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Breaking down financial wellness priorities

January is financial wellness month, which is supposed to remind people about the importance of prioritization regarding this particular topic. With many Americans presently struggling with acquiring or retaining basic financial literacy or general knowledge, it raises the question of how many are even aware of their own financial wellness status, or what they think should be their priorities. A 2018 retirement education preferences survey conducted by CUNA Mutual1 delved deeper into this topic by breaking down the financial wellness priorities by age group.

The results of this study, which fielded responses from employees of over 300 plan sponsors, revealed some distinctions and correlations among respondents based on whether they are in the early, mid, or pre-retirement stages of their careers. Regardless of what stage your career is in, you can use the data in this piece as a comparative reference to your current financial wellness priorities, or as an indicator of what they ought to be if this is something you’re currently trying to determine.


Early career

For younger participants in the early stages of their careers (18-34 years of age), their top financial wellness priority was learning about budgeting and managing debt (35 percent), while understanding tools and resources available came in at second (23 percent). Smart retirement savings practices came in at third (19 percent), followed by basic investment principles (15 percent). Eight percent of respondents in this age group cited advanced investment principles (4 percent), retirement transition preparation (3 percent) and miscellaneous priorities (1 percent) as financial wellness prioritizations.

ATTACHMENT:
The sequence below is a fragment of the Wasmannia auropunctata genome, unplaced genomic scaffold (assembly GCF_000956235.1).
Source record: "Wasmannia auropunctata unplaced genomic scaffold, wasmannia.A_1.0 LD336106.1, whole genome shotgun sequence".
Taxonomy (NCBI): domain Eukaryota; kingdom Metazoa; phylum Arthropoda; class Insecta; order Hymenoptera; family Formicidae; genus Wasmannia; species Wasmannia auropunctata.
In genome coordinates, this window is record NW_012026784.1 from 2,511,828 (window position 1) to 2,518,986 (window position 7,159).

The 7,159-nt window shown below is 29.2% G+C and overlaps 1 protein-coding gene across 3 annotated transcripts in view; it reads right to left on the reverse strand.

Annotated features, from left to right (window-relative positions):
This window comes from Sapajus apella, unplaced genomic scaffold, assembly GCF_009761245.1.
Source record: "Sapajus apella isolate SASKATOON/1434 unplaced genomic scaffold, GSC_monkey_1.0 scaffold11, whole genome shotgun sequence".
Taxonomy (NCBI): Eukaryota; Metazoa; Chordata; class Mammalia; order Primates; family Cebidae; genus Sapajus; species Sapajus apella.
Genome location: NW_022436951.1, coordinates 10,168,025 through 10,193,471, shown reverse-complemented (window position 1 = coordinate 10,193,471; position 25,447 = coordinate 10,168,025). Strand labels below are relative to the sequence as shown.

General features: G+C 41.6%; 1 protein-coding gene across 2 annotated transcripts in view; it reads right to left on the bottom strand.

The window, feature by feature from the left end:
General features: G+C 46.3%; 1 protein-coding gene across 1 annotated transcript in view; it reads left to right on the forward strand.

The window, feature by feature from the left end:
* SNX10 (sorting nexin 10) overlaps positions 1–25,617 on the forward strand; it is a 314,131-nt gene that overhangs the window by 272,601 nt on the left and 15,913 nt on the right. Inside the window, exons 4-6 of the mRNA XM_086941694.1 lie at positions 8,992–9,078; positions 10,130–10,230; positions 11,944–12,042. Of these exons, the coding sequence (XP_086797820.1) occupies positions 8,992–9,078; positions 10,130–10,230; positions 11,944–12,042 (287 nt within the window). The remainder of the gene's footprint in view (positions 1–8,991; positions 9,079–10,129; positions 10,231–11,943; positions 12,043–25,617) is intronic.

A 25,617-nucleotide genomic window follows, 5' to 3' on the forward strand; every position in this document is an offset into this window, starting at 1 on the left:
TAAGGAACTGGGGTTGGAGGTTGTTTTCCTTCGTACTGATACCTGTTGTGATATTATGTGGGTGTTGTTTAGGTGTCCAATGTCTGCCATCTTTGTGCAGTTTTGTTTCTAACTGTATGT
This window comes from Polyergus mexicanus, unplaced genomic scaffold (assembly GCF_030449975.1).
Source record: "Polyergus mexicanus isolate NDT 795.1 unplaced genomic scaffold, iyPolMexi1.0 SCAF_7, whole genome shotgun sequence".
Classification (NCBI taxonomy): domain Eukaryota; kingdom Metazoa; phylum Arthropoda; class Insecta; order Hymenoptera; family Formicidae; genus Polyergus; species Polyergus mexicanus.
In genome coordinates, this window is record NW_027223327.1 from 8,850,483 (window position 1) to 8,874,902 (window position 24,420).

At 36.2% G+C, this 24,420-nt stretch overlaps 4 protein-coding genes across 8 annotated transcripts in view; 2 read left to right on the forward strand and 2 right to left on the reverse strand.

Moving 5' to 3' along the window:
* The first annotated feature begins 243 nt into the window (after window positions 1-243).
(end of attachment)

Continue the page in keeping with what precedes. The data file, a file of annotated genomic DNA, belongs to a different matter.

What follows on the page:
Mid-career respondents (ages 34-49) echoed similar sentiments to the younger age group regarding their stance on financial wellness priorities. These more tenured participants ranked both budgeting and debt management, along with understanding tools and resources available as equal top priorities (26 percent each), followed by smart retirement savings practices (21 percent). The final 26 percent prioritized basic investment principles (13 percent), advanced investment principles (seven percent) and retirement transition preparation (five percent), with one percent citing other financial wellness priorities as their primary focus.


The survey’s pre-retiree respondents (ages 50 and older) contained the most distinctions, with the top priority among this age group being retirement transition preparation (31 percent), followed by understanding the tools and resources available (26 percent). The final 42 percent allocated their financial wellness priorities to smart retirement savings practices (16 percent), budgeting and managing debt (11 percent), basic investment principles (9 percent) and advanced investment principles (6 percent). Other unnamed or unspecified financial wellness priorities were reported by one percent of respondents in this age group.


Based on the data compiled, the distinctions among financial wellness priorities become apparent when categorized by age groups. Younger workers just beginning or in their early career stages are primarily working towards establishing building blocks for long-term financial wellness like debt management and budgeting. Older workers nearing the end of their careers are more geared toward retirement preparation and gaining a firmer understanding of utilizing their planning tools and resources. Mid-career workers are focusing mainly on budgetary and debt management, while just beginning to delve in retirement preparation, along with improving their knowledge on utilizing the tools and resources at hand for this transition.

If you are in the process of identifying or evaluating your financial wellness priorities, the data depicted in this article can help you determine whether these goals of yours have you headed in the right direction or down an entirely separate path you might not have even realized. You can benefit from speaking with a financial advisor to identify what your financial wellness priorities should be at the current stage of your career or determine whether your current ones are moving you down the right path.

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